This algorithm uses a spanning tree to reduce the number of messages exchanged per critical section execution.
The network is viewed as a graph, a spanning tree of a network is a tree that contains all the N nodes.
The algorithm assumes that the underlying network guarantees message delivery. All nodes of the network are ’completely reliable.
The algorithm operates on a minimal spanning tree of the network topology or a logical structure imposed on the network.
The algorithm assumes the network nodes to be arranged in an unrooted tree structure. Figure 4 shows a spanning tree of seven nodes A, B, C, D, E, F, and G. Messages between nodes traverse along the undirected edges of the tree.
A node needs to hold information about and communicate only to its immediate-neighboring nodes.
The concept of tokens used in token-based algorithms, this algorithm uses a concept of privilege.
Only one node can be in possession of the privilege (called the privileged node) at any time, except when the privilege is in transit from one node to another in the form of a PRIVILEGE message.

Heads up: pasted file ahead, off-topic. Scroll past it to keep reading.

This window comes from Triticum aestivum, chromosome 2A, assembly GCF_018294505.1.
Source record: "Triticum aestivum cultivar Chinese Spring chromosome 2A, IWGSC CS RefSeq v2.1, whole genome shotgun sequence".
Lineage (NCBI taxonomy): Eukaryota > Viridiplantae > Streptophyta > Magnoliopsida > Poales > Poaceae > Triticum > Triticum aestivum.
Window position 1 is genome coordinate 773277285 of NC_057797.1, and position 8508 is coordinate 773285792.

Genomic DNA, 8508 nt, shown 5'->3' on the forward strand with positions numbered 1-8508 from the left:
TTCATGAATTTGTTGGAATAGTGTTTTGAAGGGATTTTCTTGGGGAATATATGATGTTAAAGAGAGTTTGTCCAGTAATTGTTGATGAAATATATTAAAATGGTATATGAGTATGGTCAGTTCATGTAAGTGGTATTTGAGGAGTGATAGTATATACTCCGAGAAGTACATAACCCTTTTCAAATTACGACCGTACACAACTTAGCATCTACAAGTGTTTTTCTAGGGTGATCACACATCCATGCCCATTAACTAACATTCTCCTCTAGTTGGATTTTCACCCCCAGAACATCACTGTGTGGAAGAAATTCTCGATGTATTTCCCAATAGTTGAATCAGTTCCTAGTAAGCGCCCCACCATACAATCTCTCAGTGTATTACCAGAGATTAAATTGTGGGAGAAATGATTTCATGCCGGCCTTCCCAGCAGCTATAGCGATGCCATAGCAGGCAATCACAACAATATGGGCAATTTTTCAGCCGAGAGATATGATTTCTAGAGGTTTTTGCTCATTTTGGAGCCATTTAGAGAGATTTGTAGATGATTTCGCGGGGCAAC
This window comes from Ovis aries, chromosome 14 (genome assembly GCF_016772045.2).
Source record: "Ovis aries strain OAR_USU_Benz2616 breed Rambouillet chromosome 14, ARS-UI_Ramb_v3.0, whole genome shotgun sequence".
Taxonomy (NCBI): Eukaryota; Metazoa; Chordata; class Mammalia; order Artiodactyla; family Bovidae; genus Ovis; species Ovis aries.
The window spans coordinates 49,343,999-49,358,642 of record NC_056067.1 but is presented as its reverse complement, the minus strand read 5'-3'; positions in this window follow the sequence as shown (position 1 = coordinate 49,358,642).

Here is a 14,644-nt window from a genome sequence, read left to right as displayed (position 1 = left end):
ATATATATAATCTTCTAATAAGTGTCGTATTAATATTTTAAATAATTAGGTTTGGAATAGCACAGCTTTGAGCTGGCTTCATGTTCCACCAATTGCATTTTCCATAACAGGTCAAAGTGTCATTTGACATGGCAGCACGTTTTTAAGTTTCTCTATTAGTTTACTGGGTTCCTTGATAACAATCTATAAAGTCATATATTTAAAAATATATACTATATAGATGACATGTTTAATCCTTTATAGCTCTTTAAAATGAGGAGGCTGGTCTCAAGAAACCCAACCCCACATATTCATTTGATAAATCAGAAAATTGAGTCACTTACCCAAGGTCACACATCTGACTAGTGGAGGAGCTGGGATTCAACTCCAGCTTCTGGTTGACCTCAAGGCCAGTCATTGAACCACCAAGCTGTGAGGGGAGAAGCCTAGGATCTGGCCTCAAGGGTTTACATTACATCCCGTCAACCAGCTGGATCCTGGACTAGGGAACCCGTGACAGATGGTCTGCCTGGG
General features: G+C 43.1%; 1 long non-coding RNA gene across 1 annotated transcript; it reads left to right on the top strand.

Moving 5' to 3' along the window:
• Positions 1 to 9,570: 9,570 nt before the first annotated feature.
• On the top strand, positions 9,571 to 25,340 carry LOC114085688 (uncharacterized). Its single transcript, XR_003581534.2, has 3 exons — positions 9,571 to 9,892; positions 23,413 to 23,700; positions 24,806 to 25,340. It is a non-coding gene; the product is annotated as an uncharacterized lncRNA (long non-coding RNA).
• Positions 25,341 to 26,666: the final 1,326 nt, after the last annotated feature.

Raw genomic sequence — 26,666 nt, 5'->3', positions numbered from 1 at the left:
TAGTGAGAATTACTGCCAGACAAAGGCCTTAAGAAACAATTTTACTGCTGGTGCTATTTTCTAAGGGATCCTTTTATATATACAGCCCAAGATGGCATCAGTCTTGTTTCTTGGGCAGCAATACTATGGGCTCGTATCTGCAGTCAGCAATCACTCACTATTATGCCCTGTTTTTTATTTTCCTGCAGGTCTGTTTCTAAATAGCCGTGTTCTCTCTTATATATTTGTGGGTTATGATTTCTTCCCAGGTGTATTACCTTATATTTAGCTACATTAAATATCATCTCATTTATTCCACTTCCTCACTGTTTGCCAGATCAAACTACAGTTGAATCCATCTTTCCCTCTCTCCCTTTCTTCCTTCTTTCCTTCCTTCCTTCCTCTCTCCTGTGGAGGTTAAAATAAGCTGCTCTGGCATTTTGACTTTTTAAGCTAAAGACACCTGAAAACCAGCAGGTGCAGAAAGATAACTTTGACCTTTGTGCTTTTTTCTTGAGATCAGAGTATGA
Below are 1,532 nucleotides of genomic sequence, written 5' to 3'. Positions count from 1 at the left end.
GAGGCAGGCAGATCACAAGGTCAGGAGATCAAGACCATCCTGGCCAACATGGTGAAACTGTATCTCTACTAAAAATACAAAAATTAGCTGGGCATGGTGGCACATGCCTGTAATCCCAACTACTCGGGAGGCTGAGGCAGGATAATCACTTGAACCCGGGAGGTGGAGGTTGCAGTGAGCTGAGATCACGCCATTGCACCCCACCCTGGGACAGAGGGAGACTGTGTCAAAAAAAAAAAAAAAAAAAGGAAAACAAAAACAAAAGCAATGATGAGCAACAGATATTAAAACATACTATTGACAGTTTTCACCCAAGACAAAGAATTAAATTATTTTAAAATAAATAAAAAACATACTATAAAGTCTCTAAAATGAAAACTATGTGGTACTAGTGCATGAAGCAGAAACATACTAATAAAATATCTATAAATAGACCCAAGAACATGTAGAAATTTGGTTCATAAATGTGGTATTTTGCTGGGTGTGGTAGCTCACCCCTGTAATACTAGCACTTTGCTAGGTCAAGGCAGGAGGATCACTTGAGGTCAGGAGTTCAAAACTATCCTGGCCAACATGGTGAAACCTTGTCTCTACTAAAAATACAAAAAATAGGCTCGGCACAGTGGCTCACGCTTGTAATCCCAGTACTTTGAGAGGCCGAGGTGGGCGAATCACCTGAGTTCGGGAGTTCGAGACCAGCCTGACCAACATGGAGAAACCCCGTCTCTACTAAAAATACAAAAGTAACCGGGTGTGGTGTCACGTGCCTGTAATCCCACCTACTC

When there are no nodes requesting for the privilege, it remains in possession of the node that last used it.
The HOLDER Variables Each node maintains a HOLDER variable that provides information about the placement of the privilege in relation to the node itself. A node stores in its HOLDER variable the identity of a node that it thinks has the privilege or leads to the node having the privilege. For two nodes X and Y, if HOLDERX = Y, we could redraw the undirected edge between the nodes X and Y as a directed edge from X to Y. For instance, if node G holds the privilege, the Figure is redrawn as given below. The shaded node in Figure 5 represents the privileged node.
Now suppose node B that does not hold the privilege wants to execute the critical section. B sends a REQUEST message to HOLDERB, i.e., C, which in turn forwards the REQUEST message to HOLDERC, i.e., G. The privileged node G, if it no longer needs the privilege, sends the PRIVILEGE message to its neighbor C, which made a request for the privilege, and resets HOLDERG to C. Node C, in turn, forwards the PRIVILEGE to node B, since it had requested the privilege on behalf of B. Node C also resets HOLDERC to B.
The algorithm consists of the following routines:
This is a routine sends a PRIVILEGE message. A privileged node sends a PRIVILEGE message if it holds the privilege but is not using it, its REQUEST Q is not empty, and The element at the head of its REQUEST Q is not “self.”
This is a routine sends a REQUEST message. An unprivileged node sends a REQUEST message if it does not hold the privilege, its REQUEST Q is not empty, i.e., it requires the privilege for itself, or on behalf of one of its immediate neighboring nodes, and it has not sent a REQUEST message already.